My website is running fine, but whenever I make changes and publish them, the website won’t update to those changes. The preview works fine too where it displays the changes I’ve made, but the publish function isn’t updating my website.
Enhancing Performance and the Need for Clearing
Browser cache is a mechanism employed by web browsers to store copies of web pages, images, and other resources locally on a user’s device. This caching process is intended to enhance the browsing experience by reducing load times for frequently visited websites. When a user revisits a site, the browser can retrieve certain elements from the local cache rather than re-downloading them from the server, resulting in faster page rendering.
First Visit: When a user visits a website for the first time, the browser downloads and stores various resources such as HTML files, images, stylesheets, and scripts locally.
Subsequent Visits: On subsequent visits to the same site, the browser checks its cache. If the requested resource is found locally and hasn’t expired, the browser uses the cached version instead of re-downloading it.
Improved Page Load Speed:
Caching significantly reduces page load times, offering a faster and more seamless browsing experience. Users benefit from quicker access to familiar websites without the latency associated with fetching all resources from the server.
By relying on cached resources, browsers conserve bandwidth. This is especially valuable for users on limited data plans or in regions with slower internet connections.
Reduced Server Load:
Caching eases the burden on web servers by minimizing the number of requests for resources. This is particularly advantageous for high-traffic websites, as cached assets reduce the server load and contribute to improved overall site performance.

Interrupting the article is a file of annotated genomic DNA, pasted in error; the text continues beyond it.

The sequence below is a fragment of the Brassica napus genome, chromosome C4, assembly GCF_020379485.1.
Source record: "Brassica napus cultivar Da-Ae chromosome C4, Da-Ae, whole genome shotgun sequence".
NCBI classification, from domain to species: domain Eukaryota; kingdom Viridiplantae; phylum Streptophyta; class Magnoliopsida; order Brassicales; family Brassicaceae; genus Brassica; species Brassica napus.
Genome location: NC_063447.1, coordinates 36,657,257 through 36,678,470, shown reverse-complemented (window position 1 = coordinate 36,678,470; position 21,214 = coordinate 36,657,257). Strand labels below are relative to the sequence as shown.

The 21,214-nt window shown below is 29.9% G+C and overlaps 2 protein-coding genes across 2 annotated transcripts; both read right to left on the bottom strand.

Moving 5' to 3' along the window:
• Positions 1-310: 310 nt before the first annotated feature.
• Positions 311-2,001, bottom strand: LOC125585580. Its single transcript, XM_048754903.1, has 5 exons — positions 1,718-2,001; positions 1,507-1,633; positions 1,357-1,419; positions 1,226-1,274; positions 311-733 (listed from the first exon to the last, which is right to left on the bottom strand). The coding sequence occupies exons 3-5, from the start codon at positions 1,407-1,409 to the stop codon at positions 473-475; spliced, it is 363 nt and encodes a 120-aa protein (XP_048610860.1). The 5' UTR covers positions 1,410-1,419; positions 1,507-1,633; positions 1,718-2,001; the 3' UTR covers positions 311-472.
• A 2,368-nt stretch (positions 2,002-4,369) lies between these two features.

While browser cache serves a crucial role in optimizing performance, there are situations where clearing the cache becomes necessary.
When website content is updated, changes may not immediately reflect for users who have the old version stored in their cache. Clearing the cache ensures users see the latest content and design modifications.
Development and Testing:
Developers often need to clear the cache during website development and testing phases. This ensures that code changes and updates are accurately reflected in the browser, helping to identify and resolve issues promptly.
Privacy and Security:
Cached data may include sensitive information, such as login credentials or personal details. Clearing the cache can be a security measure to safeguard user privacy, especially when using shared computers or public terminals.
If users experience unexpected behavior on a website, clearing the cache is a common troubleshooting step. Cached files might be corrupted or outdated, causing functionality issues that can be resolved by refreshing the cache.
The process of clearing the browser cache varies among browsers, but it typically involves accessing the browser settings or preferences and finding the option to clear cached data.
In conclusion, while browser cache significantly enhances the efficiency of web browsing, periodic clearing is necessary to ensure users access the most up-to-date content, especially during development, security, and troubleshooting scenarios. This balance between caching for performance and periodically clearing for accuracy is essential for a seamless and secure online experience.
In Google Chrome, hit F12 to open DevTools. Now, if you right click the refresh button, you’ll be presented with a menu that will allow you to clear the cache on the open website page by selecting the last option (Empty Cache and Hard Reload)
Also (and this is probably a dumb solution, but it’s quick, easy, and works,) when I’m doing a lot of rapid-fire development… lots of CSS changes and uploads… I’ll append my custom CSS file(s) with a number (ex. styles-01) before I generate the new export. This way, I know for certain what I upload will use the latest CSS.
When I finish the website and upload the final version, I rename the CSS file(s) back to their original names without numbers.
I’ve tried this, but I didn’t see any difference in the exported file names. Maybe I’m have a senior moment?
The file names are they same but they get a different version code so the browser think it’s a new file
<link rel="stylesheet" href="/assets/css/styles.min.css?h=e1f21a2eaa2d36054534f0687a379074">
Great, another wheel I’ve reinvented for nothing